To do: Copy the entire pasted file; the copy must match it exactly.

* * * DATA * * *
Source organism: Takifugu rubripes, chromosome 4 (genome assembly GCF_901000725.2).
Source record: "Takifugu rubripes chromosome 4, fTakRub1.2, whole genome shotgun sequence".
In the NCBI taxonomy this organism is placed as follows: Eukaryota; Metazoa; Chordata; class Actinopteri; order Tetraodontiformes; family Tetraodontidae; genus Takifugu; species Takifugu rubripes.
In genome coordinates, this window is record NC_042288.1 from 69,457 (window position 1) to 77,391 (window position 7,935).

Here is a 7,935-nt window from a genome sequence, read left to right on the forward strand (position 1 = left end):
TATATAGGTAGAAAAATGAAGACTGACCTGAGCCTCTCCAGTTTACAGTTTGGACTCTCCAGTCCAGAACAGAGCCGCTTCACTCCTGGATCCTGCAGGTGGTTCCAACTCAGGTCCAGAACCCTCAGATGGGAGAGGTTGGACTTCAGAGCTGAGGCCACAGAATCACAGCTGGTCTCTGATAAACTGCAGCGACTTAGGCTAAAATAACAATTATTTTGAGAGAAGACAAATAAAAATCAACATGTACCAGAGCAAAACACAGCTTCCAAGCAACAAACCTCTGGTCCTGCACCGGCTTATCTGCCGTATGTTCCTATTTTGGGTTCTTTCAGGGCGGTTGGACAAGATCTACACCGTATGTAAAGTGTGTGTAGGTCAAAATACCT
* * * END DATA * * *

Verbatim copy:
Source organism: Takifugu rubripes, chromosome 4 (genome assembly GCF_901000725.2).
Source record: "Takifugu rubripes chromosome 4, fTakRub1.2, whole genome shotgun sequence".
In the NCBI taxonomy this organism is placed as follows: Eukaryota; Metazoa; Chordata; class Actinopteri; order Tetraodontiformes; family Tetraodontidae; genus Takifugu; species Takifugu rubripes.
In genome coordinates, this window is record NC_042288.1 from 69,457 (window position 1) to 77,391 (window position 7,935).

Here is a 7,935-nt window from a genome sequence, read left to right on the forward strand (position 1 = left end):
TATATAGGTAGAAAAATGAAGACTGACCTGAGCCTCTCCAGTTTACAGTTTGGACTCTCCAGTCCAGAACAGAGCCGCTTCACTCCTGGATCCTGCAGGTGGTTCCAACTCAGGTCCAGAACCCTCAGATGGGAGAGGTTGGACTTCAGAGCTGAGGCCACAGAATCACAGCTGGTCTCTGATAAACTGCAGCGACTTAGGCTAAAATAACAATTATTTTGAGAGAAGACAAATAAAAATCAACATGTACCAGAGCAAAACACAGCTTCCAAGCAACAAACCTCTGGTCCTGCACCGGCTTATCTGCCGTATGTTCCTATTTTGGGTTCTTTCAGGGCGGTTGGACAAGATCTACACCGTATGTAAAGTGTGTGTAGGTCAAAATACCT